Always On VPN Windows 10 Device Tunnel Step-by-Step Configuration using PowerShell

Always On VPN Windows 10 Device Tunnel Step-by-Step Configuration using PowerShellWindows 10 Always On VPN hands-on training classes now forming. Details here.

Windows 10 Always On VPN and DirectAccess both provide seamless, transparent, always on remote network access for Windows clients. However, Always On VPN is provisioned to the user, not the machine as it is with DirectAccess. This presents a challenge for deployment scenarios that require the VPN connection to be established before the user logs on. To address this issue, Microsoft introduced support for a device tunnel configuration option beginning with Windows 10 version 1709 (Fall creators update).


To support an Always On VPN device tunnel, the client computer must be running Windows 10 Enterprise or Education version 1709 (Fall creators update). It must also be domain-joined and have a computer certificate with the Client Authentication Enhanced Key Usage (EKU) issued by the organization’s Public Key Infrastructure (PKI).

Always On VPN Windows 10 Device Tunnel Step-by-Step Configuration using PowerShell

In addition, only the built-in Windows VPN client is supported for Always On VPN device tunnel. Although Windows 10 Always On VPN user connections can be configured using various third-party VPN clients, they are not supported for use with the device tunnel.

VPN ProfileXML

The Always On VPN device tunnel is provisioned using an XML file. You can download a sample VPN ProfileXML file here. Make any changes required for your environment such as VPN server hostnames, routes, traffic filters, and remote address ranges. Optionally include the trusted network detection code, if required. Do not change the protocol type or authentication methods, as these are required.

Always On VPN Windows 10 Device Tunnel Step-by-Step Configuration using PowerShell


Once the ProfileXML file is created, it can be deployed using Intune, System Center Configuration Manager (SCCM), or PowerShell. In this post I’ll cover how to configure Windows 10 Always On VPN device tunnel using PowerShell.

Client Configuration

Download the PowerShell script located here and then copy it to the target client computer. The Always On VPN device tunnel must be configured in the context of the local system account. To accomplish this, it will be necessary to use PsExec, one of the PsTools included in the Sysinternals suite of utilities. Download PsExec here, copy it to the target machine, and then run the following command in an elevated PowerShell command window.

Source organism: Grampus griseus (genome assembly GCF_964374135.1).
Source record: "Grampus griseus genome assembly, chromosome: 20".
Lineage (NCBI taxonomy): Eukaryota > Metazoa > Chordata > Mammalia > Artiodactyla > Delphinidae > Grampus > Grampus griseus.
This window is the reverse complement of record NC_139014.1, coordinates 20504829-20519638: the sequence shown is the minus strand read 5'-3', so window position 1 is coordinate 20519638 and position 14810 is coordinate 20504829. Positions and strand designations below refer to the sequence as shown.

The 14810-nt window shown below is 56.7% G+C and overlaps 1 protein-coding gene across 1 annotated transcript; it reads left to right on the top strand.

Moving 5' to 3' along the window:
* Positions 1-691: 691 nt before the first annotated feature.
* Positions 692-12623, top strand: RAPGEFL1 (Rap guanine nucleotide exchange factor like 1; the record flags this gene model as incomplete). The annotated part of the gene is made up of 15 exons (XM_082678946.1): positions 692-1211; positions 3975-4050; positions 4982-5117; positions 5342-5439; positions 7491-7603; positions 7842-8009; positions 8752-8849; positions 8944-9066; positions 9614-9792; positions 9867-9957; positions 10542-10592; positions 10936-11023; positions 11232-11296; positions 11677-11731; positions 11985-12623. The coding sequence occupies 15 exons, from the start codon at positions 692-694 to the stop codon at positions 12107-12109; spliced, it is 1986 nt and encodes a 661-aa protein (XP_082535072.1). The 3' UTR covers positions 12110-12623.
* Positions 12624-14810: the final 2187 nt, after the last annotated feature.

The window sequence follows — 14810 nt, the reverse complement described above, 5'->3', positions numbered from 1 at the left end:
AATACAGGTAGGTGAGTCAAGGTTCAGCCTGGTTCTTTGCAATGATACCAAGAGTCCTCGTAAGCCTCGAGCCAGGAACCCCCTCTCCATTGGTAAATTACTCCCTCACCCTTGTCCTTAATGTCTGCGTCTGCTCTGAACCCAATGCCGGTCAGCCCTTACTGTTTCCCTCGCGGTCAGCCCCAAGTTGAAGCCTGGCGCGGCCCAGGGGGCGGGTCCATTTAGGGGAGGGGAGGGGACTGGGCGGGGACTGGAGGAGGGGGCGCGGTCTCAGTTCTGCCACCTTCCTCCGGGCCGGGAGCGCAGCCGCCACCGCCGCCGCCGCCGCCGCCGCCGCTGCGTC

PsExec.exe -i -s C:\windows\system32\WindowsPowerShell\v1.0\powershell.exe

Always On VPN Windows 10 Device Tunnel Step-by-Step Configuration using PowerShell

Another elevated PowerShell window will open, this one now running in the context of the local system account. In this window, navigate to the folder where you copied the PowerShell script and XML file to. Run the PowerShell script and specify the name of the ProfileXML file, as shown below.

VPN_Profile_Device.ps1 -xmlFilePath .\profileXML_device.XML -ProfileName DeviceTunnel

Always On VPN Windows 10 Device Tunnel Step-by-Step Configuration using PowerShell

To verify creation of the VPN device tunnel, run the following PowerShell command.

Get-VpnConnection -AllUserConnection

Always On VPN Windows 10 Device Tunnel Step-by-Step Configuration using PowerShell

Note: Be advised that the ConnectionStatus is always Disconnected. Hopefully this will be addressed by Microsoft in the near future.

Server Configuration

If you are using Windows Server 2012 R2 or Windows Server 2016 Routing and Remote Access Service (RRAS) as your VPN server, you must enable machine certificate authentication for VPN connections and define a root certification authority for which incoming VPN connections will be authenticated with. To do this, open an elevated PowerShell command and run the following commands.

$VPNRootCertAuthority = “Common Name of trusted root certification authority”
$RootCACert = (Get-ChildItem -Path cert:LocalMachine\root | Where-Object {$_.Subject -Like “*$VPNRootCertAuthority*” })
Set-VpnAuthProtocol -UserAuthProtocolAccepted Certificate, EAP -RootCertificateNameToAccept $RootCACert -PassThru

Always On VPN Windows 10 Device Tunnel Step-by-Step Configuration using PowerShell


Once the Always On VPN device tunnel is configured, the client computer will automatically establish the connection as soon as an active Internet connection is detected. This will enable remote logins for users without cached credentials, and allow administrators to remotely manage Always On VPN clients without requiring a user to be logged on at the time.

Additional Information

Configure Windows 10 VPN Device Tunnel on